# Newton law's/ force related

1. Oct 26, 2008

### HeavOnEarth

1. The problem statement, all variables and given/known data

A crate of books is to be put on a truck with
the help of some planks sloping up at 31◦. The
mass of the crate is 70 kg, and the coefficient
of sliding friction between it and the planks is
0.4. You and your friends push horizontally
with a force ~F .
The acceleration of gravity is 9.81 m/s2 .
Once the crate has started to move, how
large must F be in order to keep the crate
moving at constant speed? Answer in units of
kN.

2. Relevant equations
Fnet=ma
u*F= Ff

3. The attempt at a solution

i did .4 x F = sin(31) x 70 x 9.81, solving for F i get 884.192 N/ 1000
= .884192 kN
however it's wrong
so im confused as how to approach this problem

i tried cos(31) as well
and i've tried these solutions; all of which were rejected ( on the UT website )
10/26/08 8:46 PM Try#1: .353677
10/26/08 9:46 PM Try#2: 141.471
10/26/08 9:46 PM Try#3: .141471
10/26/08 9:47 PM Try#4: .235447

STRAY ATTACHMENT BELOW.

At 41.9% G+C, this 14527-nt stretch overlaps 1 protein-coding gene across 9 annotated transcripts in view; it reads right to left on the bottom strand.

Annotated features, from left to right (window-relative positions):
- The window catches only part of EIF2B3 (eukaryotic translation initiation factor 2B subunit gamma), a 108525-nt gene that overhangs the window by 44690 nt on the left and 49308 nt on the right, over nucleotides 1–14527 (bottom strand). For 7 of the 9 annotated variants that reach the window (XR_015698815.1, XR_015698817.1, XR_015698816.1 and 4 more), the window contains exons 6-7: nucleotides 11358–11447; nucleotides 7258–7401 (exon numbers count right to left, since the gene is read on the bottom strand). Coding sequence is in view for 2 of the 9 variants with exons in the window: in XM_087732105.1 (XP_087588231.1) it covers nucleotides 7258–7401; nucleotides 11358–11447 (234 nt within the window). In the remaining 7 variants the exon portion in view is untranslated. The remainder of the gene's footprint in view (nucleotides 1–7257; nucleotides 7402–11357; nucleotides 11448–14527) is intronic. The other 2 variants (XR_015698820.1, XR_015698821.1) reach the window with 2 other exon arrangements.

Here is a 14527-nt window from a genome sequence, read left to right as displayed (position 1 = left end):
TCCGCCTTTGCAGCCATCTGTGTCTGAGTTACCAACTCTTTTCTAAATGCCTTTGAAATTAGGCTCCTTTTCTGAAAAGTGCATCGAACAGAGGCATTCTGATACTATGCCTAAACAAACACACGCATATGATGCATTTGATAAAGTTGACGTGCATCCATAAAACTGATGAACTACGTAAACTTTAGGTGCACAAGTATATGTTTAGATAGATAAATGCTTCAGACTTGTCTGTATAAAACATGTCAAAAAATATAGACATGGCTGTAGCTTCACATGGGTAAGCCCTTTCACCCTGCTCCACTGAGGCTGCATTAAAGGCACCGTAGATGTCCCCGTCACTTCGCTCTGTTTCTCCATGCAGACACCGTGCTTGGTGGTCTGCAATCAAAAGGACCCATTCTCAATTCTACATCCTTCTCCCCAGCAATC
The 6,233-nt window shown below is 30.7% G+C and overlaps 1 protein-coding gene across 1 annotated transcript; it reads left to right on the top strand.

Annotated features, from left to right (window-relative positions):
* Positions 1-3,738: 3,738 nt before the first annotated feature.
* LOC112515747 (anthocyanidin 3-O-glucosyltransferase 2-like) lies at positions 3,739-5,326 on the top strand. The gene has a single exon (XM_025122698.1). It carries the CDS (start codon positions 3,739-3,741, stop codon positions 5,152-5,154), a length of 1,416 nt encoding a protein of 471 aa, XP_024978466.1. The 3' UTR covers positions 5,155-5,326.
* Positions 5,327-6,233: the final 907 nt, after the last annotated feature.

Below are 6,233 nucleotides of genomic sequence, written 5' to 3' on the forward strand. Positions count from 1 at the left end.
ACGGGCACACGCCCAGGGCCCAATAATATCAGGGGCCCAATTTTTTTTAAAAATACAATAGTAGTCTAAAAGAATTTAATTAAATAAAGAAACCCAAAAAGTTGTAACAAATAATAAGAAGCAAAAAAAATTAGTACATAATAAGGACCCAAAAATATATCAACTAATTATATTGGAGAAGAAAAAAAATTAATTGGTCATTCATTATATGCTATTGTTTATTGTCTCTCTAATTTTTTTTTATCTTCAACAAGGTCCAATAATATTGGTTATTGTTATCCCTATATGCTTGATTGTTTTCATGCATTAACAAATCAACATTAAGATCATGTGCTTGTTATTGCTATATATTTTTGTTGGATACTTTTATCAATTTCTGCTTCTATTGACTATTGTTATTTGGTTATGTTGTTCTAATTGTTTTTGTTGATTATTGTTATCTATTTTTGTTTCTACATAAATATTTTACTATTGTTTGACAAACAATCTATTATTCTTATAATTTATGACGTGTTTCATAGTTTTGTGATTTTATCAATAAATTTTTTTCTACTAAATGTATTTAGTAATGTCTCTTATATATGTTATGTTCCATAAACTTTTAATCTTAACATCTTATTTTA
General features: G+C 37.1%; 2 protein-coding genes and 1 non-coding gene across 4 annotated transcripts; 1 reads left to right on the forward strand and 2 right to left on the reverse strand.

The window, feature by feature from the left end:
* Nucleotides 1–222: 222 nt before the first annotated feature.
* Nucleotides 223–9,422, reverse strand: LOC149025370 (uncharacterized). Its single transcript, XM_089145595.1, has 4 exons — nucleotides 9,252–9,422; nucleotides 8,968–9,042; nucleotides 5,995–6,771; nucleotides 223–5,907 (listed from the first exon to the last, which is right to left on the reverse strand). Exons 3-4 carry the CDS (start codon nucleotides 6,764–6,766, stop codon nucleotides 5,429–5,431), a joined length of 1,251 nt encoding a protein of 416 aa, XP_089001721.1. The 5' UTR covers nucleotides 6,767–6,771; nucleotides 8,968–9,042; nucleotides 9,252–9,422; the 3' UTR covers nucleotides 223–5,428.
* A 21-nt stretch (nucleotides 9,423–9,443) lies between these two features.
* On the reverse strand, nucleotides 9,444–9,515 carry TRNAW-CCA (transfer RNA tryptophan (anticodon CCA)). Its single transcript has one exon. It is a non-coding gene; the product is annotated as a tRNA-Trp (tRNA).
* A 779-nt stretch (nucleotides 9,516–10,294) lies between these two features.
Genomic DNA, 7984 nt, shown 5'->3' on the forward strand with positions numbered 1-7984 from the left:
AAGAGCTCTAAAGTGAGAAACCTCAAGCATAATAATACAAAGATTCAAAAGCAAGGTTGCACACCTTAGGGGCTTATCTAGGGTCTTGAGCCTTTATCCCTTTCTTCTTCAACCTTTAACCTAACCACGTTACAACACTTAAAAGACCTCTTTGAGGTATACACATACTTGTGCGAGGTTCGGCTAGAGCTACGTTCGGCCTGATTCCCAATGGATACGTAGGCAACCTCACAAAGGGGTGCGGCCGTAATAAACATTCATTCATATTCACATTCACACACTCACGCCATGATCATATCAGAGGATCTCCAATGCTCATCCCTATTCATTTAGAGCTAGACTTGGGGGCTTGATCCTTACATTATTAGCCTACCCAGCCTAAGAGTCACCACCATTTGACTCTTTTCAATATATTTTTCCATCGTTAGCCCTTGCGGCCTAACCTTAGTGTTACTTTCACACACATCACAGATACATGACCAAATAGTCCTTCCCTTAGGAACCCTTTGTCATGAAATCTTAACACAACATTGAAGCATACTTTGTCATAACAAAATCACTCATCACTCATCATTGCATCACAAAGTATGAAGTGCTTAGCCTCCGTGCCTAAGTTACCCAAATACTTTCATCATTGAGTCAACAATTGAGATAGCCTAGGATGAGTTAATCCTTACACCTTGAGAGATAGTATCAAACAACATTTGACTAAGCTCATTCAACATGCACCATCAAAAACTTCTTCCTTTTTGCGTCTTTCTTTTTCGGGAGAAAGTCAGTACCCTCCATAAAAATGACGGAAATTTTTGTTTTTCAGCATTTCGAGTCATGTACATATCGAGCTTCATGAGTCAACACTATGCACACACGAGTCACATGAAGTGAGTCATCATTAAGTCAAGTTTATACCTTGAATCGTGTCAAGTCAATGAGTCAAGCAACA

10/26/08 9:48 PM Try#5: .884192
10/26/08 9:49 PM Try#6: 1.47154

also i apologize if i posted in the wrong forum/ had bad formatting

oh nevermind lovely physics forum~
for anyone who's interested heres the work process
(excuse my intangible markings i was doing this on another forum as well)

ma = Fpush - Fg - Ff
Ff = .4*(cos31)*686.7 = 235.4
Fg = 686.7*sin31 = 353.7
a = 0

0 = Fpush - 353.7 - 235.4
Fpush = 589.1 N

edit: Ah crap it's 9.81 ~_~
edit2: ah crap you're pushing horizontally

Fpush = Fhor - Ff
589.1 = Fhor*cos31 - .4*Fhor*sin31
589.1 = 0.651*Fhor

Fhor = 905 N
or .905 kN

i would still appeiciate any form of physics whatsoever, tips and help drawing digrams, overall picture, mindset, some practice problems - recommend books/ websites
the main goal for me is to get a 4,5 on the AP physics C exam

Last edited: Oct 26, 2008
2. Oct 27, 2008

### tiny-tim

Welcome to PF!

Welcome to PF!

Tip: if you were systematic in writing the proof, you wouldn't have missed the F sin31º the first time.

You should always state which direction you're taking components in (and why) … don't just do it in your head, write it down

in this case I can see that you took components in the normal direction, so you should have started by saying:

"there is no acceleration in the normal direction, so the sum of the components of force in that direction is zero … "